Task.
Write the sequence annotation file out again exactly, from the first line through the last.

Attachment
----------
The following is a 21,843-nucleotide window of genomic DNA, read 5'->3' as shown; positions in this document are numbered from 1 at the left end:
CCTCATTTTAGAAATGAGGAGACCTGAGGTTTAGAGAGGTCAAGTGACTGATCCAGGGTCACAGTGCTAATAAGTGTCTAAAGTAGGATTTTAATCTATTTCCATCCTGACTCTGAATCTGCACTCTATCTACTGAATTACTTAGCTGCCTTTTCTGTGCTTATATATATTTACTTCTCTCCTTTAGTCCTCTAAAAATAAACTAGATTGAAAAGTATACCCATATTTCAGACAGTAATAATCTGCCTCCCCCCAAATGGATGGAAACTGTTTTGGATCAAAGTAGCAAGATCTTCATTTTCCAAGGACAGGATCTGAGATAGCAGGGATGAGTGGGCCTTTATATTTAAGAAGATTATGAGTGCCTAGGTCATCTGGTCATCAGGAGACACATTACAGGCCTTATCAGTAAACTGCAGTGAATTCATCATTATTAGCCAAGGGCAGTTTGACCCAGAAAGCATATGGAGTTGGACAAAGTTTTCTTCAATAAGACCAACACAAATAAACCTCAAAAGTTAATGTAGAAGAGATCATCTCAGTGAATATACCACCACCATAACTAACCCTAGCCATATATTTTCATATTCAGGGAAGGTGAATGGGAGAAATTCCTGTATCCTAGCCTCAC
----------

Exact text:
The following is a 21,843-nucleotide window of genomic DNA, read 5'->3' as shown; positions in this document are numbered from 1 at the left end:
CCTCATTTTAGAAATGAGGAGACCTGAGGTTTAGAGAGGTCAAGTGACTGATCCAGGGTCACAGTGCTAATAAGTGTCTAAAGTAGGATTTTAATCTATTTCCATCCTGACTCTGAATCTGCACTCTATCTACTGAATTACTTAGCTGCCTTTTCTGTGCTTATATATATTTACTTCTCTCCTTTAGTCCTCTAAAAATAAACTAGATTGAAAAGTATACCCATATTTCAGACAGTAATAATCTGCCTCCCCCCAAATGGATGGAAACTGTTTTGGATCAAAGTAGCAAGATCTTCATTTTCCAAGGACAGGATCTGAGATAGCAGGGATGAGTGGGCCTTTATATTTAAGAAGATTATGAGTGCCTAGGTCATCTGGTCATCAGGAGACACATTACAGGCCTTATCAGTAAACTGCAGTGAATTCATCATTATTAGCCAAGGGCAGTTTGACCCAGAAAGCATATGGAGTTGGACAAAGTTTTCTTCAATAAGACCAACACAAATAAACCTCAAAAGTTAATGTAGAAGAGATCATCTCAGTGAATATACCACCACCATAACTAACCCTAGCCATATATTTTCATATTCAGGGAAGGTGAATGGGAGAAATTCCTGTATCCTAGCCTCAC